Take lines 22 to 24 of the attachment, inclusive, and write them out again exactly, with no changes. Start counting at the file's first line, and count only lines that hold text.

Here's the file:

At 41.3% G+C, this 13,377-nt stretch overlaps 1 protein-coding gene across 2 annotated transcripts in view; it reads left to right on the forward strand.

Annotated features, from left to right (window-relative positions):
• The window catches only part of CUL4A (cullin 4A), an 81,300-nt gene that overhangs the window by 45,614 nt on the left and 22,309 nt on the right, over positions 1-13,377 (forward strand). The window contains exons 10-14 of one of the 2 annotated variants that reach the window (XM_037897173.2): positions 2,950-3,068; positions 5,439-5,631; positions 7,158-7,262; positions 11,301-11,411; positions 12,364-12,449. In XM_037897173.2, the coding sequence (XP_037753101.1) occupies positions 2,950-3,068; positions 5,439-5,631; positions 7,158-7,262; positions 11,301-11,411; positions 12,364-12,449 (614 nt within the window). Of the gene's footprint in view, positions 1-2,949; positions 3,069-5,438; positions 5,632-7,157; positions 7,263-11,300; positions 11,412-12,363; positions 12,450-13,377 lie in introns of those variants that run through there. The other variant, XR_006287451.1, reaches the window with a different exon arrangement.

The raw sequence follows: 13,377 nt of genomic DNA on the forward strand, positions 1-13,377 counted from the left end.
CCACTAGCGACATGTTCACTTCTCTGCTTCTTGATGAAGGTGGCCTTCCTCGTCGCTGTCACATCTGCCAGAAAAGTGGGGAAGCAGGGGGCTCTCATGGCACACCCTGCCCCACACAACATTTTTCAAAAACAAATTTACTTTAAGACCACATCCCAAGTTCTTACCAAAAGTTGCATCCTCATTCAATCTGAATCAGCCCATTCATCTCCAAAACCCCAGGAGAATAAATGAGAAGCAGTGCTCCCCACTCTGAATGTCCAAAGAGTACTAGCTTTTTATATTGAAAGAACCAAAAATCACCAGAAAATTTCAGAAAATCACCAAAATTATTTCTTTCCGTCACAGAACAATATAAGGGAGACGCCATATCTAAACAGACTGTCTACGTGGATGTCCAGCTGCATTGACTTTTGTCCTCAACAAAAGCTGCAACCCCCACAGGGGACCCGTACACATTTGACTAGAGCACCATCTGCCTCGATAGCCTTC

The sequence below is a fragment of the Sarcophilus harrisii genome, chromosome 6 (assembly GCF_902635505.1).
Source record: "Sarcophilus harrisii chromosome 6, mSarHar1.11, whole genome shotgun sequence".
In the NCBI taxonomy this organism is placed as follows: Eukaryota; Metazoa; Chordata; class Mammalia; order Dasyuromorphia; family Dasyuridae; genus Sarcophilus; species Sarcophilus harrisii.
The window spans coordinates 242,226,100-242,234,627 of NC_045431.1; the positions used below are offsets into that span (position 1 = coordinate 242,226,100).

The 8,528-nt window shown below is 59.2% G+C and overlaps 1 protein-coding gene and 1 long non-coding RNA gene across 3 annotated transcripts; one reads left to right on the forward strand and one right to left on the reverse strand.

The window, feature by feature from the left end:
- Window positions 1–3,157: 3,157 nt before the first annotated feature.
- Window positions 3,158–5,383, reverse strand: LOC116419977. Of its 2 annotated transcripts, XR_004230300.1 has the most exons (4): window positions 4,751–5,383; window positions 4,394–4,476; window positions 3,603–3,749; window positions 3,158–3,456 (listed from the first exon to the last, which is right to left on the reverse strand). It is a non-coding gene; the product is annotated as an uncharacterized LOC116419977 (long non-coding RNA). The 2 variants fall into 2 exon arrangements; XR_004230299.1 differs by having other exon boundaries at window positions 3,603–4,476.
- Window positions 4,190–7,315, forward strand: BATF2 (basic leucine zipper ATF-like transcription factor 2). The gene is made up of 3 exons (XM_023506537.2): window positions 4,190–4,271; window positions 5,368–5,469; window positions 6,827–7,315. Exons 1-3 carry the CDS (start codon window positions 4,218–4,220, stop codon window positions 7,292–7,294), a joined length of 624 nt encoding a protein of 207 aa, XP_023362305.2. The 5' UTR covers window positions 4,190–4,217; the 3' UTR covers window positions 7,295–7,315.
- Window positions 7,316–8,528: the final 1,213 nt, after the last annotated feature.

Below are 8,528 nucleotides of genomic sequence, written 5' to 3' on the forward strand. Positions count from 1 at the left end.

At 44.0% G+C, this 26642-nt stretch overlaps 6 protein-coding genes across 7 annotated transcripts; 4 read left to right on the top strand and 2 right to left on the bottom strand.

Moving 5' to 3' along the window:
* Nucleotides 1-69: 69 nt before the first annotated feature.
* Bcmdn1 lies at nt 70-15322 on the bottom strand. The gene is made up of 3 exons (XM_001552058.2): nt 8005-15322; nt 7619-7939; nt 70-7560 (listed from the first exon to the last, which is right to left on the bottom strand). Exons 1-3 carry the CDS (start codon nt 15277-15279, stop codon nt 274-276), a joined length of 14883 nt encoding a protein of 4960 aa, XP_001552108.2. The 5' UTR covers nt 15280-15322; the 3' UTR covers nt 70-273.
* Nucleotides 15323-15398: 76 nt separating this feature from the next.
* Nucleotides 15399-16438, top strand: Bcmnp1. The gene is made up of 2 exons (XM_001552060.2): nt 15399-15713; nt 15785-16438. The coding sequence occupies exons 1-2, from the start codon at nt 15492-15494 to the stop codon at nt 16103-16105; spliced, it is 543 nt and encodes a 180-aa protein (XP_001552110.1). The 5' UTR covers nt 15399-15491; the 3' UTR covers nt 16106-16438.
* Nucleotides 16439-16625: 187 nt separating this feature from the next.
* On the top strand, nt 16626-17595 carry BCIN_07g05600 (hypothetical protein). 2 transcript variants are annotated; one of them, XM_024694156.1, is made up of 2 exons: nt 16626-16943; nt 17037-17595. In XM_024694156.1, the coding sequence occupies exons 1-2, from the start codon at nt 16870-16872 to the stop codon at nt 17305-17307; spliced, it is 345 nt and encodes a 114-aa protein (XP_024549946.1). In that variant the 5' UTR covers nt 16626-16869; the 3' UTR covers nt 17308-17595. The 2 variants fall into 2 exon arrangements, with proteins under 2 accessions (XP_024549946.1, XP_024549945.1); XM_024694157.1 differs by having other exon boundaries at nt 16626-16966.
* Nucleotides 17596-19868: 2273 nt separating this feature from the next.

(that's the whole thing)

* Nucleotides 15399-16438, top strand: Bcmnp1. The gene is made up of 2 exons (XM_001552060.2): nt 15399-15713; nt 15785-16438. The coding sequence occupies exons 1-2, from the start codon at nt 15492-15494 to the stop codon at nt 16103-16105; spliced, it is 543 nt and encodes a 180-aa protein (XP_001552110.1). The 5' UTR covers nt 15399-15491; the 3' UTR covers nt 16106-16438.
* Nucleotides 16439-16625: 187 nt separating this feature from the next.
* On the top strand, nt 16626-17595 carry BCIN_07g05600 (hypothetical protein). 2 transcript variants are annotated; one of them, XM_024694156.1, is made up of 2 exons: nt 16626-16943; nt 17037-17595. In XM_024694156.1, the coding sequence occupies exons 1-2, from the start codon at nt 16870-16872 to the stop codon at nt 17305-17307; spliced, it is 345 nt and encodes a 114-aa protein (XP_024549946.1). In that variant the 5' UTR covers nt 16626-16869; the 3' UTR covers nt 17308-17595. The 2 variants fall into 2 exon arrangements, with proteins under 2 accessions (XP_024549946.1, XP_024549945.1); XM_024694157.1 differs by having other exon boundaries at nt 16626-16966.